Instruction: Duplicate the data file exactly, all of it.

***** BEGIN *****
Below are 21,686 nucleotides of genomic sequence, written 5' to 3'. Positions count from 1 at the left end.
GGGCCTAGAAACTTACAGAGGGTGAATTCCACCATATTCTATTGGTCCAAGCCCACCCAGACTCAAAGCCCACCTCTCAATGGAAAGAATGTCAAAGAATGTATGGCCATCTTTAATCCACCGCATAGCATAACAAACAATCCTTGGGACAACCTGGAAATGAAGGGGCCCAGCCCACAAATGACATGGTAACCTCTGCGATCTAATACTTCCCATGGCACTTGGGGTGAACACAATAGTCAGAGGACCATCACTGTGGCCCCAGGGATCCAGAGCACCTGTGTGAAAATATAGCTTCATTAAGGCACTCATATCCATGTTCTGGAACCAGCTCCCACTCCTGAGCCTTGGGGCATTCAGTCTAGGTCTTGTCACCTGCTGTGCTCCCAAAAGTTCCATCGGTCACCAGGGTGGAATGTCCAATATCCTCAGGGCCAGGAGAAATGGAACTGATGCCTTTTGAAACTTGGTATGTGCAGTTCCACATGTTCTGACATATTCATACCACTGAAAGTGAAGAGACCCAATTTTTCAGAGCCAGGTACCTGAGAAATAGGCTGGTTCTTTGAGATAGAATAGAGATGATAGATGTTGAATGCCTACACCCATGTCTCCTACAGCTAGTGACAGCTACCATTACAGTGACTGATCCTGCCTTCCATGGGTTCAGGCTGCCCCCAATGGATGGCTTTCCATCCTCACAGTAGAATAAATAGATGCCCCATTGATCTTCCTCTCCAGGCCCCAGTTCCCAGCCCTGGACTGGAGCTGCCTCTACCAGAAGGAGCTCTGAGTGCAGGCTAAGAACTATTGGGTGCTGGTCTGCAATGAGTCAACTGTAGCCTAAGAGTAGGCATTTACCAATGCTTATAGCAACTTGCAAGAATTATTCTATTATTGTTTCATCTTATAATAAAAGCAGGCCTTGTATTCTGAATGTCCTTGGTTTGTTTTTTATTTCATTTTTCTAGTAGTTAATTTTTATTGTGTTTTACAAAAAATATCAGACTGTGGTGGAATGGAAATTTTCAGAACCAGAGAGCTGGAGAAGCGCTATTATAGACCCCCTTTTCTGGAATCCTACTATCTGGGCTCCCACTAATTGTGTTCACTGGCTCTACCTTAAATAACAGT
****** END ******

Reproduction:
Below are 21,686 nucleotides of genomic sequence, written 5' to 3'. Positions count from 1 at the left end.
GGGCCTAGAAACTTACAGAGGGTGAATTCCACCATATTCTATTGGTCCAAGCCCACCCAGACTCAAAGCCCACCTCTCAATGGAAAGAATGTCAAAGAATGTATGGCCATCTTTAATCCACCGCATAGCATAACAAACAATCCTTGGGACAACCTGGAAATGAAGGGGCCCAGCCCACAAATGACATGGTAACCTCTGCGATCTAATACTTCCCATGGCACTTGGGGTGAACACAATAGTCAGAGGACCATCACTGTGGCCCCAGGGATCCAGAGCACCTGTGTGAAAATATAGCTTCATTAAGGCACTCATATCCATGTTCTGGAACCAGCTCCCACTCCTGAGCCTTGGGGCATTCAGTCTAGGTCTTGTCACCTGCTGTGCTCCCAAAAGTTCCATCGGTCACCAGGGTGGAATGTCCAATATCCTCAGGGCCAGGAGAAATGGAACTGATGCCTTTTGAAACTTGGTATGTGCAGTTCCACATGTTCTGACATATTCATACCACTGAAAGTGAAGAGACCCAATTTTTCAGAGCCAGGTACCTGAGAAATAGGCTGGTTCTTTGAGATAGAATAGAGATGATAGATGTTGAATGCCTACACCCATGTCTCCTACAGCTAGTGACAGCTACCATTACAGTGACTGATCCTGCCTTCCATGGGTTCAGGCTGCCCCCAATGGATGGCTTTCCATCCTCACAGTAGAATAAATAGATGCCCCATTGATCTTCCTCTCCAGGCCCCAGTTCCCAGCCCTGGACTGGAGCTGCCTCTACCAGAAGGAGCTCTGAGTGCAGGCTAAGAACTATTGGGTGCTGGTCTGCAATGAGTCAACTGTAGCCTAAGAGTAGGCATTTACCAATGCTTATAGCAACTTGCAAGAATTATTCTATTATTGTTTCATCTTATAATAAAAGCAGGCCTTGTATTCTGAATGTCCTTGGTTTGTTTTTTATTTCATTTTTCTAGTAGTTAATTTTTATTGTGTTTTACAAAAAATATCAGACTGTGGTGGAATGGAAATTTTCAGAACCAGAGAGCTGGAGAAGCGCTATTATAGACCCCCTTTTCTGGAATCCTACTATCTGGGCTCCCACTAATTGTGTTCACTGGCTCTACCTTAAATAACAGT